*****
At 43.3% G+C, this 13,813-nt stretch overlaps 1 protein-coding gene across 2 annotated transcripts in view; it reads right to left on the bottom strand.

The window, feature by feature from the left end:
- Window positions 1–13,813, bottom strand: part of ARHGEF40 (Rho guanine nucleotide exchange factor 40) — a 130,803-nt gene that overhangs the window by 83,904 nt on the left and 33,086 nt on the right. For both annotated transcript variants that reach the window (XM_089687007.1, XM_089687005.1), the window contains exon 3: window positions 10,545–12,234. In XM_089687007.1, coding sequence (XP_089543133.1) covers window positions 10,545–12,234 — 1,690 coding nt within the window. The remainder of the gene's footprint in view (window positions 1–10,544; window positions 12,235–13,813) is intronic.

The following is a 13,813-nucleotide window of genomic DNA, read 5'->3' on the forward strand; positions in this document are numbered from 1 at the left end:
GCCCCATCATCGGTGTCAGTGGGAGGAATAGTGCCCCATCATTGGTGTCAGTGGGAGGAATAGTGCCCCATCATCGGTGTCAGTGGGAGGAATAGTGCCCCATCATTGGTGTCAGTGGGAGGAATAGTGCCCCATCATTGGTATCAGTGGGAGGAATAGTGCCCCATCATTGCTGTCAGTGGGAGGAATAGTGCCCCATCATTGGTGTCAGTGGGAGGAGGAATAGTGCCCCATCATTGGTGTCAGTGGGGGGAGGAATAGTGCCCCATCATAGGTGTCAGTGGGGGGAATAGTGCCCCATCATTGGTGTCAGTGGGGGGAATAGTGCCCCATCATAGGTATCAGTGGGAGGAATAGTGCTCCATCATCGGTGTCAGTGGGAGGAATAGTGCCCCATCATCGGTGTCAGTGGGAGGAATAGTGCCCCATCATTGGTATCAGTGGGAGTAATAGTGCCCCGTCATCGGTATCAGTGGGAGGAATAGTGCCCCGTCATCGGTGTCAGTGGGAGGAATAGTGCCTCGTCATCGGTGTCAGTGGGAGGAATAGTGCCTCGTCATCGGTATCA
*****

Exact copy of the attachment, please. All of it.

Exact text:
At 43.3% G+C, this 13,813-nt stretch overlaps 1 protein-coding gene across 2 annotated transcripts in view; it reads right to left on the bottom strand.

The window, feature by feature from the left end:
- Window positions 1–13,813, bottom strand: part of ARHGEF40 (Rho guanine nucleotide exchange factor 40) — a 130,803-nt gene that overhangs the window by 83,904 nt on the left and 33,086 nt on the right. For both annotated transcript variants that reach the window (XM_089687007.1, XM_089687005.1), the window contains exon 3: window positions 10,545–12,234. In XM_089687007.1, coding sequence (XP_089543133.1) covers window positions 10,545–12,234 — 1,690 coding nt within the window. The remainder of the gene's footprint in view (window positions 1–10,544; window positions 12,235–13,813) is intronic.

The following is a 13,813-nucleotide window of genomic DNA, read 5'->3' on the forward strand; positions in this document are numbered from 1 at the left end:
GCCCCATCATCGGTGTCAGTGGGAGGAATAGTGCCCCATCATTGGTGTCAGTGGGAGGAATAGTGCCCCATCATCGGTGTCAGTGGGAGGAATAGTGCCCCATCATTGGTGTCAGTGGGAGGAATAGTGCCCCATCATTGGTATCAGTGGGAGGAATAGTGCCCCATCATTGCTGTCAGTGGGAGGAATAGTGCCCCATCATTGGTGTCAGTGGGAGGAGGAATAGTGCCCCATCATTGGTGTCAGTGGGGGGAGGAATAGTGCCCCATCATAGGTGTCAGTGGGGGGAATAGTGCCCCATCATTGGTGTCAGTGGGGGGAATAGTGCCCCATCATAGGTATCAGTGGGAGGAATAGTGCTCCATCATCGGTGTCAGTGGGAGGAATAGTGCCCCATCATCGGTGTCAGTGGGAGGAATAGTGCCCCATCATTGGTATCAGTGGGAGTAATAGTGCCCCGTCATCGGTATCAGTGGGAGGAATAGTGCCCCGTCATCGGTGTCAGTGGGAGGAATAGTGCCTCGTCATCGGTGTCAGTGGGAGGAATAGTGCCTCGTCATCGGTATCA